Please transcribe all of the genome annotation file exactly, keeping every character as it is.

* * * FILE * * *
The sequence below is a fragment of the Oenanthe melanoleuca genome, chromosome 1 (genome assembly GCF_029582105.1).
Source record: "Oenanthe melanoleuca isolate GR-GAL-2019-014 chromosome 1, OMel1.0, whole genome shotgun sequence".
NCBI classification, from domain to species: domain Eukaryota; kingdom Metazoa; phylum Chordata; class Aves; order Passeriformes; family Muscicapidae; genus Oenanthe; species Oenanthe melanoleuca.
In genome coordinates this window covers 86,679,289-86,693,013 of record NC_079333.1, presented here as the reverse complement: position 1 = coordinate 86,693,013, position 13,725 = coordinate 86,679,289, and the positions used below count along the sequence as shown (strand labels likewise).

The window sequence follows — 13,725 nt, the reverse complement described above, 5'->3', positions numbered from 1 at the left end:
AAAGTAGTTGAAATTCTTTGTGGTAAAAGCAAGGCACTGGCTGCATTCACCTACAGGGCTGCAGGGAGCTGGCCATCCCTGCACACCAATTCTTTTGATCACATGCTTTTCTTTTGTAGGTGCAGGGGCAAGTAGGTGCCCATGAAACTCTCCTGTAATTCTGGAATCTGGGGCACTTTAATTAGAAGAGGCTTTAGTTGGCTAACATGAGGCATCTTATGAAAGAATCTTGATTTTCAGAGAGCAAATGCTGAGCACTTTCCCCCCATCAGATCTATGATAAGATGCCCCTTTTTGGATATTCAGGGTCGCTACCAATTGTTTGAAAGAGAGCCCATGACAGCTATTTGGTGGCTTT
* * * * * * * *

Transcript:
The sequence below is a fragment of the Oenanthe melanoleuca genome, chromosome 1 (genome assembly GCF_029582105.1).
Source record: "Oenanthe melanoleuca isolate GR-GAL-2019-014 chromosome 1, OMel1.0, whole genome shotgun sequence".
NCBI classification, from domain to species: domain Eukaryota; kingdom Metazoa; phylum Chordata; class Aves; order Passeriformes; family Muscicapidae; genus Oenanthe; species Oenanthe melanoleuca.
In genome coordinates this window covers 86,679,289-86,693,013 of record NC_079333.1, presented here as the reverse complement: position 1 = coordinate 86,693,013, position 13,725 = coordinate 86,679,289, and the positions used below count along the sequence as shown (strand labels likewise).

The window sequence follows — 13,725 nt, the reverse complement described above, 5'->3', positions numbered from 1 at the left end:
AAAGTAGTTGAAATTCTTTGTGGTAAAAGCAAGGCACTGGCTGCATTCACCTACAGGGCTGCAGGGAGCTGGCCATCCCTGCACACCAATTCTTTTGATCACATGCTTTTCTTTTGTAGGTGCAGGGGCAAGTAGGTGCCCATGAAACTCTCCTGTAATTCTGGAATCTGGGGCACTTTAATTAGAAGAGGCTTTAGTTGGCTAACATGAGGCATCTTATGAAAGAATCTTGATTTTCAGAGAGCAAATGCTGAGCACTTTCCCCCCATCAGATCTATGATAAGATGCCCCTTTTTGGATATTCAGGGTCGCTACCAATTGTTTGAAAGAGAGCCCATGACAGCTATTTGGTGGCTTT